To provide fault independence, the main challenges are isolation among replicas so that they do not interfere, and replica diversity so that they do not suffer from common vulnerabilities. We propose to virtualize replicas, running each replica in a VM with an automatically and systematically “diversified” Guest OS, replication software, and application replica (see Figure 1(bottom) for an illustration). Here, our trusted computing base (TCB) is the VMM and the hardware. Compared to making the entire OS and application stack reliable through sound software practices, making the VMM reliable enough to be justifiably inside the TCB is much more plausible: the Xen1 VMM consists of tens of thousands of lines of code, but Microsoft Vista consists of 50 million lines of code even excluding the target application service.2

Next, we describe in detail what isolation features are required for protecting domains (VMs) and how Guest OSes can be diversified automatically.

2.1  Isolation

To isolate protected domains (VMs), the VMM should provide isolation of computation, memory, and disk. In addition, it should provide a protected communication mechanism between VMs for efficient communication.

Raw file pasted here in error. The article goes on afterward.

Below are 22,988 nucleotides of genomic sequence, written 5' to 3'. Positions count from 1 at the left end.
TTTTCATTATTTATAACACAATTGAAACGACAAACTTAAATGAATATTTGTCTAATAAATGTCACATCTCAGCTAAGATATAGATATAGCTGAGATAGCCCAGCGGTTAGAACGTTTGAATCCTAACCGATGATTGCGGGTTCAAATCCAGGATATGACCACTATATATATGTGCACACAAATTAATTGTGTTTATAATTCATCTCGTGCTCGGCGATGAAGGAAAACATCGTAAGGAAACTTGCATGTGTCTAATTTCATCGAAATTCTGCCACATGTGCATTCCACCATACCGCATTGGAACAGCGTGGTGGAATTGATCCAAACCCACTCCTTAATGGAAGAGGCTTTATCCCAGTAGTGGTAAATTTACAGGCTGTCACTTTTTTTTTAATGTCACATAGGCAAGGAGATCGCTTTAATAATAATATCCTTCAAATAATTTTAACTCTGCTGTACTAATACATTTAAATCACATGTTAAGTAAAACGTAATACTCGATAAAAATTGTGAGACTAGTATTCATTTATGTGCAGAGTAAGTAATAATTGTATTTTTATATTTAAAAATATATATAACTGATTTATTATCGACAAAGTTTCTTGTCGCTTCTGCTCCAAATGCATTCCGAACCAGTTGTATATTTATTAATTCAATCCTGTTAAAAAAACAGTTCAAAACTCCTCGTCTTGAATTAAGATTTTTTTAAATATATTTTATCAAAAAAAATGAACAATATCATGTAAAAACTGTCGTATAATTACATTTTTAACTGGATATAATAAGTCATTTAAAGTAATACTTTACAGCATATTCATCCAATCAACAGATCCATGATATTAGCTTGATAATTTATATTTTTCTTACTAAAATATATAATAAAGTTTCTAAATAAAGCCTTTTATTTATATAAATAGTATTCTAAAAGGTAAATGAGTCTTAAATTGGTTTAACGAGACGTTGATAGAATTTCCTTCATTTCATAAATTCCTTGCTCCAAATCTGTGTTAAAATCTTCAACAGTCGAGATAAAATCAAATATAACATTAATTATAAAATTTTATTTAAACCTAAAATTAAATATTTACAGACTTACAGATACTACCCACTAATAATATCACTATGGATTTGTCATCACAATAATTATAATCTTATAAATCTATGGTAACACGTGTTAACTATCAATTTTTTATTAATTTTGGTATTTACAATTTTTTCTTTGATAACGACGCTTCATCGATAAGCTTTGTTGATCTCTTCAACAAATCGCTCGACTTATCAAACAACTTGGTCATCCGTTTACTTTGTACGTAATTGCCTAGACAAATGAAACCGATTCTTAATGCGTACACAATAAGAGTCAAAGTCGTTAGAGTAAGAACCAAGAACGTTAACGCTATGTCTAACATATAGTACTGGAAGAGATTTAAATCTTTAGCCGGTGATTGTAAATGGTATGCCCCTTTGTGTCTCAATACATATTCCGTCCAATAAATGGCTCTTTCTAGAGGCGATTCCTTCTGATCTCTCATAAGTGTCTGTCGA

The VMM schedules CPU resources fairly among multiple VMs by partitioning CPU time. A VMM should ensure availability and liveness by not starving VMs. The VMM must protect physical memory pages of a VM from inappropriate accesses of other VMs. The VMM achieves this by partitioning the memory space, and controlling the paging mechanism by managing the register that contains the base address of the page directory. In addition, the VMM should shepherd DMA-capable devices.3 If a page is protected, the page is indicated in a secure table maintaining protected pages, a page fault occurs in a DMA, and the VMM disallows the DMA access to the page. Hardware trusted execution and protection such as Intel TXT [1] and AMD SVM [5] support a way to implement memory protection from DMA. For example, TXT supports the noDMA table that maintains this information at a chipset component.

The VMM also isolates virtual disks used by VMs by partitioning physical disk(s) into non-overlapping disk space. All disk I/Os are mediated by the VMM, thus a VM cannot directly access the virtual disk of other VMs. Finally, the VMM should ensure that communication between two VMs cannot be tampered with by another VM. No direct communication occurs among VMs, but the VMM mediates all communication among VMs.

There could be several ways of providing this isolation. The minimal mechanism that provides such isolation is a fundamental research question, especially in view of existing and future trusted hardware extensions for protected execution.

2.2  Diversity